While the 2014 school year will ring in a new class of freshman, that fall semester will also bring about new regulations that will affect smokers on campus.
On June 10, Gov. Bobby Jindal signed Senate Bill 36, which mandates all public post-secondary education institutions must develop strict non-smoking policies by August 1, 2014.
The bill was first introduced into the State Senate on April 8, when it was revised, and even then, it received vast majority support in a 31-3 vote.
The bill’s chief architect, Sen. David Heitmeier, D-Algiers, was also supported unanimously throughout the state House of Representatives, as the bill passed with a 97-0 vote.
It also gives universities the option to ban all forms of tobacco, including oral products such as dip or chewing tobacco.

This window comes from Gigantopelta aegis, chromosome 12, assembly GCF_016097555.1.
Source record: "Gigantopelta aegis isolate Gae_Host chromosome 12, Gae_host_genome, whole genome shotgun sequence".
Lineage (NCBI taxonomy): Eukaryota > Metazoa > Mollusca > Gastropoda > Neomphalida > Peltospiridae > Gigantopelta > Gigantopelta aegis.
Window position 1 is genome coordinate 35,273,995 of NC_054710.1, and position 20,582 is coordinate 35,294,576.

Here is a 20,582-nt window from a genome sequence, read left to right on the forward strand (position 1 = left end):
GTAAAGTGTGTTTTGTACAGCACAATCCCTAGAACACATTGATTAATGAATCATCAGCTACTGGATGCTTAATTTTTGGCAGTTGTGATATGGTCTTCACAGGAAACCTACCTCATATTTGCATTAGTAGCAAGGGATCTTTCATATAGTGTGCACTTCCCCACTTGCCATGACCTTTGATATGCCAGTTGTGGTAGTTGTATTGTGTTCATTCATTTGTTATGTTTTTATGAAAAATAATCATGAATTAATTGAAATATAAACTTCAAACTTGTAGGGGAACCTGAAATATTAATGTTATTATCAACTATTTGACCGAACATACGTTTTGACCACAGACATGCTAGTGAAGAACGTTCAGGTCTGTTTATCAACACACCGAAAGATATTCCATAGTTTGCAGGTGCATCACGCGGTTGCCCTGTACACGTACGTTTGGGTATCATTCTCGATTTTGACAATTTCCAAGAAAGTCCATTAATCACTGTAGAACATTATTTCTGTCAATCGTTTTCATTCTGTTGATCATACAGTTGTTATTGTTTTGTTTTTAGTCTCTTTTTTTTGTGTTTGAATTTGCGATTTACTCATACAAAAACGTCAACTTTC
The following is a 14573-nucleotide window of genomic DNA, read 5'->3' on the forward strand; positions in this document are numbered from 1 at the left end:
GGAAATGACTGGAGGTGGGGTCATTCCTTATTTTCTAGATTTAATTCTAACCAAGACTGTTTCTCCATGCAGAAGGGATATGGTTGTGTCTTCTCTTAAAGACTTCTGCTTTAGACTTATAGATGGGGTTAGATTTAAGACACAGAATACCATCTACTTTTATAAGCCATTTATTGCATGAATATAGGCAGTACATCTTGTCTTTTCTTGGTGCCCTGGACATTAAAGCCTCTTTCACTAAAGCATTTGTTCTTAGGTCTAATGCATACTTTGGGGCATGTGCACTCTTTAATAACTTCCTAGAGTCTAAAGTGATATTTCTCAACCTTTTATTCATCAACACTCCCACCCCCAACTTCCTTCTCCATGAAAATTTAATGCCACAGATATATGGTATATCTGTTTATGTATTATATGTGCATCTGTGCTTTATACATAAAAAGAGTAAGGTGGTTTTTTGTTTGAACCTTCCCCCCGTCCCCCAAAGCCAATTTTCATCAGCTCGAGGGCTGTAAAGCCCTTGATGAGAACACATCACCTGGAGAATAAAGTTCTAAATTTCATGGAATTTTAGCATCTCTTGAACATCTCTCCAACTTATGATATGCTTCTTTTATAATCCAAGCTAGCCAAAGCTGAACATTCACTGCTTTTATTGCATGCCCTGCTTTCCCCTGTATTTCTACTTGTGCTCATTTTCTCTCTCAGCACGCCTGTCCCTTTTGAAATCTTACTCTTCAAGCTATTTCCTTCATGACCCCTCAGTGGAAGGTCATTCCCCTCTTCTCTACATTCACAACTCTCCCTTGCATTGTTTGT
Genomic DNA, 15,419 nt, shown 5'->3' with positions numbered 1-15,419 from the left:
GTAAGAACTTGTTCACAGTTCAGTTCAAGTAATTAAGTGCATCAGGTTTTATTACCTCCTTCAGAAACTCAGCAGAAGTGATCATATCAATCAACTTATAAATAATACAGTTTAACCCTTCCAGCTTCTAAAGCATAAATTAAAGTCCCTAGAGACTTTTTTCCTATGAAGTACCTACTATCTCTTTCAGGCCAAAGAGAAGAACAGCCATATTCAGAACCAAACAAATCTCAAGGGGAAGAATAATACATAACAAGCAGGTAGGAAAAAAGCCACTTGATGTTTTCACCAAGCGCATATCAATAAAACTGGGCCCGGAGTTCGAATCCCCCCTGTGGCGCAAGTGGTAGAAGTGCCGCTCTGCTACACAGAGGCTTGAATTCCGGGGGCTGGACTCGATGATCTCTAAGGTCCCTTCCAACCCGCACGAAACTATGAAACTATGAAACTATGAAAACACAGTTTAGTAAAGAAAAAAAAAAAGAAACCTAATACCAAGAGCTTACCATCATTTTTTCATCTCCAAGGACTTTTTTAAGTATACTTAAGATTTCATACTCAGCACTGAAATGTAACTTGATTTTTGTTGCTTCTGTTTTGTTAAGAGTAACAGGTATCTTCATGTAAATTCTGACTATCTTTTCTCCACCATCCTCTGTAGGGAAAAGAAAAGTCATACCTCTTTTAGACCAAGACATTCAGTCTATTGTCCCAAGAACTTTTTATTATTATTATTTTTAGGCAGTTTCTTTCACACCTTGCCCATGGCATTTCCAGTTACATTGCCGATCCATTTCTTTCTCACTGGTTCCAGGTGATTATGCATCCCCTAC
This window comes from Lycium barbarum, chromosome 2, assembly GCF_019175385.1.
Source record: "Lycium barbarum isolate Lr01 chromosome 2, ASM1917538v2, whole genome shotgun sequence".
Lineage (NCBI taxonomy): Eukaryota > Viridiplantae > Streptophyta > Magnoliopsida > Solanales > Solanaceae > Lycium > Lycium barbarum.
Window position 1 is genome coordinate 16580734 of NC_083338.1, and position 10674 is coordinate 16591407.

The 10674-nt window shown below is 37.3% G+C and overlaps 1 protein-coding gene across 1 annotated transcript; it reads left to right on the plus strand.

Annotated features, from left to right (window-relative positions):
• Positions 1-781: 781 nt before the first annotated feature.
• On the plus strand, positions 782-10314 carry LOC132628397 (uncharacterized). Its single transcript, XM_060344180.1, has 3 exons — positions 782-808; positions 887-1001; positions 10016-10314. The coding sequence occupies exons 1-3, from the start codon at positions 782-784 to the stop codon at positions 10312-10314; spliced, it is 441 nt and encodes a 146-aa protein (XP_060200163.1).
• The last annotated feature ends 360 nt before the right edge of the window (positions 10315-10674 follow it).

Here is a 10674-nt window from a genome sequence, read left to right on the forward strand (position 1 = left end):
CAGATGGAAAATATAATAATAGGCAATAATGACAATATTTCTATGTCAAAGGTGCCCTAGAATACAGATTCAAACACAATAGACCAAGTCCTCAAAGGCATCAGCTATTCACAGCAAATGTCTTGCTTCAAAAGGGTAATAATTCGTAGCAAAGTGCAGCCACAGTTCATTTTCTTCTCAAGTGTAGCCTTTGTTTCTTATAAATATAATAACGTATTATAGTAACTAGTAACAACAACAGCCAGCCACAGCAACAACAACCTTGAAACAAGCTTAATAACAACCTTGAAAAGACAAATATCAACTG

Judith Sylvester, mass communication associate professor and adviser of the University chapter of Fresh Campus, told the Daily Reveille in March that about 70 percent of students on campus don’t smoke.
Some University students have also joined the effort to end smoking on campus. Fresh Campus is a student organization that advocates a non-smoking campus.
In an interview with Southeastern University’s student paper, The Lion’s Roar, Southeastern’s director of Public and Governmental Affairs Erin Cowser said she had doubts on the ability of universities to enforce the law in such a large area.
“There are a million reasons to quit smoking and not a single one to start,” she said. “If anything, this law will discourage people from picking up the habit in the first place.”